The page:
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Foreign investors looking to buy Australian assets will be put off by the federal government’s surprise move to block China State Construction’s $300 million buyout of Australia-based builder Probuild on security grounds, investment bankers warn. Meanwhile, the property sector says it will be scrutinizing the decision’s long-term effects.
Increasing delays in gaining official approval for deals could also push foreign funds to take their business elsewhere, according to a report by The Australian. David Williams, chairman of investment bank Kidder Williams, told the publication that foreign investors were waiting for at least six months to get deals reviewed by the Foreign Investment Review Board – putting them at a competitive disadvantage.
Williams said that he is advising potential Chinese buyers not to bother bidding for Australian companies, since they would most likely be rejected after waiting through a six-month review period.
Read more: Chinese homebuyers standing by as Sino-Australian relations sour
“The result [of the Probuild deal rejection] will affect not just Chinese bidders,” Williams told The Australian. “Foreign investors will not bid because the timetable can’t work in a competitive process.”
On Wednesday, Probuild was awarded contracts to take over the $730 million development of a landmark Sydney construction project and Grocon’s $100 million Northumberland office project in Melbourne, The Australian reported.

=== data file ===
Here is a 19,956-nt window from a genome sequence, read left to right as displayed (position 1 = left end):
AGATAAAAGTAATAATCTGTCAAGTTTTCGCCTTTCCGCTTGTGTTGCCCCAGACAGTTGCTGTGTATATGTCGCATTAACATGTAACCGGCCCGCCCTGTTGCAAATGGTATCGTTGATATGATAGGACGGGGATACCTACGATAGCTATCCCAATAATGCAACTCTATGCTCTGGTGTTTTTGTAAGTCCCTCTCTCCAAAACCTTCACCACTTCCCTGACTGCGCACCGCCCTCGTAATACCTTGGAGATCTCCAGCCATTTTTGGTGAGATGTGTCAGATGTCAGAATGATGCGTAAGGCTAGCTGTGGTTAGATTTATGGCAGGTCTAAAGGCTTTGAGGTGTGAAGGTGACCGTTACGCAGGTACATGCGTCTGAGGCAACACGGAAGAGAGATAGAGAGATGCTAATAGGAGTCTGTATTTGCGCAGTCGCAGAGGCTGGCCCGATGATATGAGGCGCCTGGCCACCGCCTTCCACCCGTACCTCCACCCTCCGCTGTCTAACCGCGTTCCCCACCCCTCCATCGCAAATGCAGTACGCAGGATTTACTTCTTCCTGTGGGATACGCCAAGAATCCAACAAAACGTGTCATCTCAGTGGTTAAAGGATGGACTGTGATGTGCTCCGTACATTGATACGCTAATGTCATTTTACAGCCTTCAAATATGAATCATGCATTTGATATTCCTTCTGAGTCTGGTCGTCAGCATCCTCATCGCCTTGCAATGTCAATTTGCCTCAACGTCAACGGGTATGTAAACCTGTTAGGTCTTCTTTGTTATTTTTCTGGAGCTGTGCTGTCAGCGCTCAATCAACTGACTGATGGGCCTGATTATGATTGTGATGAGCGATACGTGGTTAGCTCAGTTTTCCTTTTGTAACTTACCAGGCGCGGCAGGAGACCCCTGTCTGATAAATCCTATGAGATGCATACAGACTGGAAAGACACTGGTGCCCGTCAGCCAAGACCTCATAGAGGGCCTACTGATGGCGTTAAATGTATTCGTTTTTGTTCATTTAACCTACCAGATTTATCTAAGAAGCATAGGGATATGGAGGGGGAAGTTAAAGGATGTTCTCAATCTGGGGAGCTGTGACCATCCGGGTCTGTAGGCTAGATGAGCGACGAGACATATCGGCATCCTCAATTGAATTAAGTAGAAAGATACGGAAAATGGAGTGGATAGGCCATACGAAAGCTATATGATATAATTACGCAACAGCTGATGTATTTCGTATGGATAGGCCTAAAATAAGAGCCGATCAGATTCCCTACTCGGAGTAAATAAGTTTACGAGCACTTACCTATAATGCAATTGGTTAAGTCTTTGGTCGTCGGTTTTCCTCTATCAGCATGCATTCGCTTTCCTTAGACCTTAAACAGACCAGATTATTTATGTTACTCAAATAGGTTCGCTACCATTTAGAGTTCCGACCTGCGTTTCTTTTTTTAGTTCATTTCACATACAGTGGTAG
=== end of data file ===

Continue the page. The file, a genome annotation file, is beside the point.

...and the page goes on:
Probuild will work on the partially completed Ribbon hotel development in Darling Harbour, taking the reins after the collapse of construction giant Grocon.
The Property Council of Australia said that the real estate industry would be scrutinizing the government’s Probuild decision for its long-term implications for foreign investment in the building sector.
“FIRB has a valid and important role in assessing security issues associated with foreign investment,” said Ken Morrison, CEO of the Property Council. “We’re not in a position to second-guess its decisions. Industry operators have been closely watching the evolving foreign investment framework over recent months and have been factoring in the more stringent thresholds, increased costs, and longer time frames for FIRB decision. There’s no doubt the industry will be looking closely at this latest decision and reflecting on its consequences for future investment and transaction proposals.”